Picture the scene.
I am crushed against the barrier at a cramped Barrowlands.
It is 2007.
An expectant crowd, patiently waits for The Editors.
The second support act is getting ready. I don’t recall their name.
They are in for a typical Glasgow welcome.
A boy shouts from the crowd ‘’Are you’se any good’’.
The lead singer meekly replies ‘’I think so.’’
To which this Glaswegian legend replies ‘’You’se better fucking be, you wee fucking cunt’’.
The wee fucking cunt and his band keeps the crowd’s attention for about three songs before we all start chanting for The Editors.
Soon they are on.
I am a few inches from the stage as, Tom Smith hangs his guitar over my head.
An End has A Start dropped a mere few weeks ago.
The Editors have immortality and greatness within their grasp.
Surely, they will go on to be one of The UK’s finest Indie giants?
Over a decade later, The Editors find themselves in a rather different place.
They are a band who one can easily fall out of love with.
An End’s follow up In This Light and on This Evening was a bold if misplaced step in a – new direction.
The most scathing criticism I’ve heard of that record is The Editors went from pretending to be Joy Division to pretending to be New Order.
Nothing wrong with that in itself.
Not everything has to be original.
However quite a few fans ditched Tom & co after they began their neo tech gothic journey.
The Weight of your Love was a bit of a muddled mess but In Dream found the band on firm ground again.
Now with this year’s release of Violence, The Editors have made something of an unexpected comeback.
Although they would argue that they’ve never been away, they lost our attention a long time ago and it’s been a struggle to get us on board again.
Violence is arguably their best album since The Back Room.
Although I have long since grown out of their synth pop theatrics, I gotta say that I was excited about seeing these boys again in Budapest.
Their live show is intricate, involving and the labyrinthe like guitar can get the most hardened of cynical spectators bouncing.
That’s exactly how things kicked off at Barbra Negra last night.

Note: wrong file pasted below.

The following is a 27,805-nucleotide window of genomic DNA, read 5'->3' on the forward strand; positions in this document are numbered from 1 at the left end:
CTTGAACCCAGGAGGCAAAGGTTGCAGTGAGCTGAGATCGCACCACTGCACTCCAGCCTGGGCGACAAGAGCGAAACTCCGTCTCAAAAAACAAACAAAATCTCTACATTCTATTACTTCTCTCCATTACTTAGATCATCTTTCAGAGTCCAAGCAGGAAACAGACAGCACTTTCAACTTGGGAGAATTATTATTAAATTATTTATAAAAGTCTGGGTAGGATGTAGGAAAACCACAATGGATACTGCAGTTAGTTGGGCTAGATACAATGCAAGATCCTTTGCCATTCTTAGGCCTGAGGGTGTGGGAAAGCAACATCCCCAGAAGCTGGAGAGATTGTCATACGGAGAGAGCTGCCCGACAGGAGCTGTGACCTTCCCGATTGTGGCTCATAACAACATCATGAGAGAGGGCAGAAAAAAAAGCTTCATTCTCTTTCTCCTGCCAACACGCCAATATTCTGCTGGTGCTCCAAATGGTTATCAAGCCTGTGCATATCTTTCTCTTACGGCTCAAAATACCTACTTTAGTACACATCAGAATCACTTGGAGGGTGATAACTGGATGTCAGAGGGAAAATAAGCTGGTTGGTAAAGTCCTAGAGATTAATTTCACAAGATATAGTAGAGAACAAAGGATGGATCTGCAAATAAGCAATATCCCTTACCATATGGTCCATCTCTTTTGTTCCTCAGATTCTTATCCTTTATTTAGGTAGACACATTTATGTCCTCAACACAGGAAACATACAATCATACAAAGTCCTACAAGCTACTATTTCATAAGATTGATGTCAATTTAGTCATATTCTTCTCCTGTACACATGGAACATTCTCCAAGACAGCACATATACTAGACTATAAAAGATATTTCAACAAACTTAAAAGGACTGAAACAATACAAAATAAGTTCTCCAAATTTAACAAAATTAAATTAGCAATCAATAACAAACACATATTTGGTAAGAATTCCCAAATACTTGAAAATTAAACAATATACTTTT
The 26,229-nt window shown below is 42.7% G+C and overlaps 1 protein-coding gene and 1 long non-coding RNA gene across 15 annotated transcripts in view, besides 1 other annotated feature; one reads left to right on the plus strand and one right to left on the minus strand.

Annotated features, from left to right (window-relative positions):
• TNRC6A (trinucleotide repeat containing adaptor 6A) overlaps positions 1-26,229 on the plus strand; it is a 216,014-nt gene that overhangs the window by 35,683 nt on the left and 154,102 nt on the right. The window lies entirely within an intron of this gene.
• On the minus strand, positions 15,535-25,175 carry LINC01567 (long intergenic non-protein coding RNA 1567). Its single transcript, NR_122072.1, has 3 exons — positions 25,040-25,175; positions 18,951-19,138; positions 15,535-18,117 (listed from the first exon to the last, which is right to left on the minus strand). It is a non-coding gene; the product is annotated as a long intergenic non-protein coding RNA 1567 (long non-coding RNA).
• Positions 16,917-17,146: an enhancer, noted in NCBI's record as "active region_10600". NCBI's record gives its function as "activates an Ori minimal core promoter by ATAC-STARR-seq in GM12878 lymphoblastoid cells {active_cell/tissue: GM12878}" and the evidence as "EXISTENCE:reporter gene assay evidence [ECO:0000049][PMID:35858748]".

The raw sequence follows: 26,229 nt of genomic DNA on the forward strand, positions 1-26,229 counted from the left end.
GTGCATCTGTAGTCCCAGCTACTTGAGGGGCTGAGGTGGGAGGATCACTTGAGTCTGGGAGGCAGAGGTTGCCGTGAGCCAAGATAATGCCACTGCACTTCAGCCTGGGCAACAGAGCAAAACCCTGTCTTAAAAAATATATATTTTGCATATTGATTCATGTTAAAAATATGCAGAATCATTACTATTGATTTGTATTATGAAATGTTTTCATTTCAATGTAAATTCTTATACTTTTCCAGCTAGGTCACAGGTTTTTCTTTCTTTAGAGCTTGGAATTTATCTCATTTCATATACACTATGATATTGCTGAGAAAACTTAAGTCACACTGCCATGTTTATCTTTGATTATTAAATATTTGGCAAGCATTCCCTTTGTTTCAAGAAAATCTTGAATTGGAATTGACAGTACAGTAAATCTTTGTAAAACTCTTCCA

Tom, pounds his chest and energizes the crowd with a crunching & heart stopping performance of Hallelujah (So Low).
Smith’s voice is unwavering and flawless.
He hasn’t aged a bit. He’s tall. Pale. Sinewy.
He storms around the stage and at one point disappears into a corner behind a curtain threatening to never return.
His chilling yet uplifting vocals are the only sign that he is still there.
Dare I say at times, he embodies the spirit of Ian Curtis.
The group behind Smith. Are tight. Comfortable. On form.
(So low) is preceded by a meledy of (almost) sing along hits.
Predictably the biggest reaction of the night occurs when the opening, distinctive riffs of Munich echo over the auditorium.
We all scream along as, Smith anguished voice cries over fragile things & speaking when spoken to.
I itch to hear more classics from The Back Room but I am left to make do with Blood.
The poorest song on the set, Ocean of Night closes the first part of the gig.
The uninspiring lyrics (rhyming ocean with notion is really a stretch) and U2esque chanting leaves the crowd perplexed and restless.
A brief break is followed by an encore that begins with the dazzling new singles Cold & Magazine.
Then my own personal favorite.
This shimmering synth beast crackles with a breathless intensity.
We all reach for the sky, declaring ‘’If there really was a God here, he’d have raised a hand by now’’.
A blistering attack to the senses. Lights explode. Drums are pounded into submission. Sumptuous guitars tremble.
Before I know it, the house lights are on.
We are blinded.
The next stop on The Editors tour is Zagreb.
Pulse might see them there.